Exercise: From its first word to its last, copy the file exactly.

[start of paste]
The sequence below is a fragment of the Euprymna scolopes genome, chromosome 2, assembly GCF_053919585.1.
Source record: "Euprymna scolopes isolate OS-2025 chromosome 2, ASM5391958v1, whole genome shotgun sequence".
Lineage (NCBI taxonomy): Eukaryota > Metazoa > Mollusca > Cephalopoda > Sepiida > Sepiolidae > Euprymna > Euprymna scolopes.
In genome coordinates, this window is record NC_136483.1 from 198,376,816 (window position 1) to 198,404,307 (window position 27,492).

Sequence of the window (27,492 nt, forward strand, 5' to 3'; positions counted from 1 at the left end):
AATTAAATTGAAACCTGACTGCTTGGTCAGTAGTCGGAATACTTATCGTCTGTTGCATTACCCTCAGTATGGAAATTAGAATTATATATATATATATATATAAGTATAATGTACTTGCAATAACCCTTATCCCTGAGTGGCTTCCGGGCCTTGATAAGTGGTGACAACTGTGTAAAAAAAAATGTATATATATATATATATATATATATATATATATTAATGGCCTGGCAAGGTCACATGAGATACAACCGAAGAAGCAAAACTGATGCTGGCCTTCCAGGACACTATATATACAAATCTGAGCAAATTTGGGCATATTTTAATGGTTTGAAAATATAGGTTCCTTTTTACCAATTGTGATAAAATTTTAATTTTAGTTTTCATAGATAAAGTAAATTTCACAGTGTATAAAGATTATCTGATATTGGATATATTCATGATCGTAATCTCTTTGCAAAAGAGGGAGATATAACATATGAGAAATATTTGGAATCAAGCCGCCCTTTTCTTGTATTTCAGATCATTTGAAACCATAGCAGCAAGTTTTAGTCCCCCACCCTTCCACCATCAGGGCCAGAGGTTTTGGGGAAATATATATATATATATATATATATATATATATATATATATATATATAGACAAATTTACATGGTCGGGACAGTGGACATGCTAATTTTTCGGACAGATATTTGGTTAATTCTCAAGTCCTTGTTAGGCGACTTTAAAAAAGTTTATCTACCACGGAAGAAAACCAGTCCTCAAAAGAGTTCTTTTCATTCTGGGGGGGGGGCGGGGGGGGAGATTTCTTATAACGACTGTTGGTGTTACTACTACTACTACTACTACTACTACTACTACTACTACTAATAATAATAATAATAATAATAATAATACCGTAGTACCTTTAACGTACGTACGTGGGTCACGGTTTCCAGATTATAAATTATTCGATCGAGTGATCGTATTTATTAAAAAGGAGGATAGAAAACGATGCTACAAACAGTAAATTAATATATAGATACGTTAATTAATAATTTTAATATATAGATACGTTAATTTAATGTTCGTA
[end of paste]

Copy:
The sequence below is a fragment of the Euprymna scolopes genome, chromosome 2, assembly GCF_053919585.1.
Source record: "Euprymna scolopes isolate OS-2025 chromosome 2, ASM5391958v1, whole genome shotgun sequence".
Lineage (NCBI taxonomy): Eukaryota > Metazoa > Mollusca > Cephalopoda > Sepiida > Sepiolidae > Euprymna > Euprymna scolopes.
In genome coordinates, this window is record NC_136483.1 from 198,376,816 (window position 1) to 198,404,307 (window position 27,492).

Sequence of the window (27,492 nt, forward strand, 5' to 3'; positions counted from 1 at the left end):
AATTAAATTGAAACCTGACTGCTTGGTCAGTAGTCGGAATACTTATCGTCTGTTGCATTACCCTCAGTATGGAAATTAGAATTATATATATATATATATATAAGTATAATGTACTTGCAATAACCCTTATCCCTGAGTGGCTTCCGGGCCTTGATAAGTGGTGACAACTGTGTAAAAAAAAATGTATATATATATATATATATATATATATATATATTAATGGCCTGGCAAGGTCACATGAGATACAACCGAAGAAGCAAAACTGATGCTGGCCTTCCAGGACACTATATATACAAATCTGAGCAAATTTGGGCATATTTTAATGGTTTGAAAATATAGGTTCCTTTTTACCAATTGTGATAAAATTTTAATTTTAGTTTTCATAGATAAAGTAAATTTCACAGTGTATAAAGATTATCTGATATTGGATATATTCATGATCGTAATCTCTTTGCAAAAGAGGGAGATATAACATATGAGAAATATTTGGAATCAAGCCGCCCTTTTCTTGTATTTCAGATCATTTGAAACCATAGCAGCAAGTTTTAGTCCCCCACCCTTCCACCATCAGGGCCAGAGGTTTTGGGGAAATATATATATATATATATATATATATATATATATATATATATATATAGACAAATTTACATGGTCGGGACAGTGGACATGCTAATTTTTCGGACAGATATTTGGTTAATTCTCAAGTCCTTGTTAGGCGACTTTAAAAAAGTTTATCTACCACGGAAGAAAACCAGTCCTCAAAAGAGTTCTTTTCATTCTGGGGGGGGGGCGGGGGGGGAGATTTCTTATAACGACTGTTGGTGTTACTACTACTACTACTACTACTACTACTACTACTACTACTAATAATAATAATAATAATAATAATAATACCGTAGTACCTTTAACGTACGTACGTGGGTCACGGTTTCCAGATTATAAATTATTCGATCGAGTGATCGTATTTATTAAAAAGGAGGATAGAAAACGATGCTACAAACAGTAAATTAATATATAGATACGTTAATTAATAATTTTAATATATAGATACGTTAATTTAATGTTCGTA